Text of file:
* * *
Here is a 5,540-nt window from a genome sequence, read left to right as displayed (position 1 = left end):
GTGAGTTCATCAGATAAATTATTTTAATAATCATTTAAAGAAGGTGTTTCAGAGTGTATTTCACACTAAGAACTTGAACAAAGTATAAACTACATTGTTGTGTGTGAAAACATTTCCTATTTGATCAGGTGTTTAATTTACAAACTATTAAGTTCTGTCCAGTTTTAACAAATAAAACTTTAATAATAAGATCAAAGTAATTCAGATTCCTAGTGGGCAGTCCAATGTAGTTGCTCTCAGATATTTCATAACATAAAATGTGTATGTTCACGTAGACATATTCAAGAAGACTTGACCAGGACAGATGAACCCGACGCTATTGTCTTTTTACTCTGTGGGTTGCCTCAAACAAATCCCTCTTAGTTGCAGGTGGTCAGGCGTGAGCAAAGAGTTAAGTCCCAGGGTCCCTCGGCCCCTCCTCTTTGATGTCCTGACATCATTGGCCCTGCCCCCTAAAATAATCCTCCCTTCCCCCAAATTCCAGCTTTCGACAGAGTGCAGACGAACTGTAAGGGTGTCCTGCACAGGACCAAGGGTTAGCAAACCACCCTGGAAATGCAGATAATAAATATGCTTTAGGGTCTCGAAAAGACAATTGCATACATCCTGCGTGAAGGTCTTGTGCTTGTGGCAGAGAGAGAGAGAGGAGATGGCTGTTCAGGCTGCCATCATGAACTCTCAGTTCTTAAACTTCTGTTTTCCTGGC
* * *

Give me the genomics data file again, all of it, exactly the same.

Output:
Here is a 5,540-nt window from a genome sequence, read left to right as displayed (position 1 = left end):
GTGAGTTCATCAGATAAATTATTTTAATAATCATTTAAAGAAGGTGTTTCAGAGTGTATTTCACACTAAGAACTTGAACAAAGTATAAACTACATTGTTGTGTGTGAAAACATTTCCTATTTGATCAGGTGTTTAATTTACAAACTATTAAGTTCTGTCCAGTTTTAACAAATAAAACTTTAATAATAAGATCAAAGTAATTCAGATTCCTAGTGGGCAGTCCAATGTAGTTGCTCTCAGATATTTCATAACATAAAATGTGTATGTTCACGTAGACATATTCAAGAAGACTTGACCAGGACAGATGAACCCGACGCTATTGTCTTTTTACTCTGTGGGTTGCCTCAAACAAATCCCTCTTAGTTGCAGGTGGTCAGGCGTGAGCAAAGAGTTAAGTCCCAGGGTCCCTCGGCCCCTCCTCTTTGATGTCCTGACATCATTGGCCCTGCCCCCTAAAATAATCCTCCCTTCCCCCAAATTCCAGCTTTCGACAGAGTGCAGACGAACTGTAAGGGTGTCCTGCACAGGACCAAGGGTTAGCAAACCACCCTGGAAATGCAGATAATAAATATGCTTTAGGGTCTCGAAAAGACAATTGCATACATCCTGCGTGAAGGTCTTGTGCTTGTGGCAGAGAGAGAGAGAGGAGATGGCTGTTCAGGCTGCCATCATGAACTCTCAGTTCTTAAACTTCTGTTTTCCTGGC